Police Seek Eugene Kin of Marshal from 1903

The Register Guard (Eugene, OR), May 12, 2003 | Go to article overview
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Police Seek Eugene Kin of Marshal from 1903


Byline: Rebecca Nolan The Register-Guard

Law enforcement was a new concept 100 years ago, when George Madison Martin was shot while trying to clear a crowded sidewalk in front of a saloon in Tulare, Calif.

The father of four lived for several days with a bullet in his belly, long enough to make at least two dying statements about the encounter that eventually killed him in October 1903, just six months after he was elected city marshal.

Martin was Tulare's first officer killed in the line of duty, but his death was a forgotten footnote in the farming community's history until six months ago, when Tulare police Cmdr. Tom Luttrell learned of the shooting and began a search for Martin's descendants.

The Tulare Police Department plans to honor the long-forgotten marshal on National Police Officers Memorial Day this week and Luttrell wants his relatives to be present when officers place a plaque of appreciation on his century-old headstone in the Tulare Cemetery.

The commander has been tracing the Martin family tree in hopes of finding someone, anyone, who might be related to the man.

The trail goes cold in Eugene, where a number of Martin kin seemed to have settled between 1930 and 1970.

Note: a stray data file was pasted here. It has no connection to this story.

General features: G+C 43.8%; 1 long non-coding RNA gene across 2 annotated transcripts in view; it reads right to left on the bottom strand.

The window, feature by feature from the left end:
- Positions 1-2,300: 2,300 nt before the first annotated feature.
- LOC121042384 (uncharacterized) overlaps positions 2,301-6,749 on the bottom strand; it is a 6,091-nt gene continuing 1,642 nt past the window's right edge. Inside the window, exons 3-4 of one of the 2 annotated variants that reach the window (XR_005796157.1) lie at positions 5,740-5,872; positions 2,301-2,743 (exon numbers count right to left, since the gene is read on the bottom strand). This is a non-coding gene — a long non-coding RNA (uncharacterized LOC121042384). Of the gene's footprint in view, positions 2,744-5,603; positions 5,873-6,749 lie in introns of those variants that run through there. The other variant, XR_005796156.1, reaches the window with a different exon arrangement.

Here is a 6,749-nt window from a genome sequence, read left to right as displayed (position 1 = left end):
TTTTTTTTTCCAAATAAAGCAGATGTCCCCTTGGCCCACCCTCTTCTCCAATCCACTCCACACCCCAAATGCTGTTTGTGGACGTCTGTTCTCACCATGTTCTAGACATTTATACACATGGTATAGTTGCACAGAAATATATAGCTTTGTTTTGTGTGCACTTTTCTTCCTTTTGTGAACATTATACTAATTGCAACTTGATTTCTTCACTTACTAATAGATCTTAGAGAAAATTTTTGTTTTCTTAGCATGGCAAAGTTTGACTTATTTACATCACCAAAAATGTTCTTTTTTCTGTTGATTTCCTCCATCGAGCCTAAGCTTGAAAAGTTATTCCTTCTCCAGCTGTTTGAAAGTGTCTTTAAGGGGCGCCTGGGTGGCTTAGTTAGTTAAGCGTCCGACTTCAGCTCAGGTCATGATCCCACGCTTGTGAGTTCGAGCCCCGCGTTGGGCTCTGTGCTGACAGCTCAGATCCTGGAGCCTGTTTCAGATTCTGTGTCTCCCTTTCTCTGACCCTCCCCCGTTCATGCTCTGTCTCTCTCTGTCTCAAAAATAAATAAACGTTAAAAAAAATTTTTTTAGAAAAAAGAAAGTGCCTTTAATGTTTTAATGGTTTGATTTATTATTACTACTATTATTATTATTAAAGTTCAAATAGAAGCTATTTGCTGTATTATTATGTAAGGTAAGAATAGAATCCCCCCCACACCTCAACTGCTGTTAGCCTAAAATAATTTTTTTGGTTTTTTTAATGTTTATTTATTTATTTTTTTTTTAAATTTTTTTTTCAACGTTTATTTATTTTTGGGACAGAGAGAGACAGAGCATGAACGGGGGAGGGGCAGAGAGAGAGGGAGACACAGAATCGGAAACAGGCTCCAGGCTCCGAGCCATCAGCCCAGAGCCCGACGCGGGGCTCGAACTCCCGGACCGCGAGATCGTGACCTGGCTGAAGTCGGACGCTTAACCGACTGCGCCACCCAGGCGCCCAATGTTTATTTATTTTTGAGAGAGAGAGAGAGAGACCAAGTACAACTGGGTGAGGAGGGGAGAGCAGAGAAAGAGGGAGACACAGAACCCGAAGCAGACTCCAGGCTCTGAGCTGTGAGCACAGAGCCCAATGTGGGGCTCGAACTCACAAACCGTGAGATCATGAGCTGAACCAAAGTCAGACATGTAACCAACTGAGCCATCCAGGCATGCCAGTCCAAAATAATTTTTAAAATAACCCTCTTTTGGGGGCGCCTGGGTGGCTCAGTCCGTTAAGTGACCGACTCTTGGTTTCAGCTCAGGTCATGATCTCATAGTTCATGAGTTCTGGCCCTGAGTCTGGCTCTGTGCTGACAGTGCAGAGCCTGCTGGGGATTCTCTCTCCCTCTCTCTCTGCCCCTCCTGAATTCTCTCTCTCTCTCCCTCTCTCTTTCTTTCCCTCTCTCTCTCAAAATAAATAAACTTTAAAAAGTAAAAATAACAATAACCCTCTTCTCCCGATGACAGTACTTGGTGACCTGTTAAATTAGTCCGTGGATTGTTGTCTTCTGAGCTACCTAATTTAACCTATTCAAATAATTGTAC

Luttrell hopes someone in the Eugene area might recognize Martin's story, come forward, and allow the department to honor its fallen brother properly.

"Time forgot him and his story," Luttrell said. "He needs to be honored, and his family needs to know his sacrifices."

President John F. Kennedy declared May 15 National Police Officers Memorial Day in 1962, and the week containing it National Police Week.

Cities across the nation honor their police officers and remember those killed in the line of duty.

Marshal Martin was shot Oct. 8, 1903, in the midst of "the grandest celebration ever known in the history of Tulare," according to newspaper accounts published at the time. The city had just paid off irrigation bonds and celebrated with a joyous jubilee, parade and speechifying by esteemed guests, including then-governor of California, George Pardee.

Martin was asked to clear away a large crowd that had gathered in front of a saloon, but one among the group refused to move. So Martin took him by the arm and led him away. The man, Will Janes, pulled a gun from his coat pocket.

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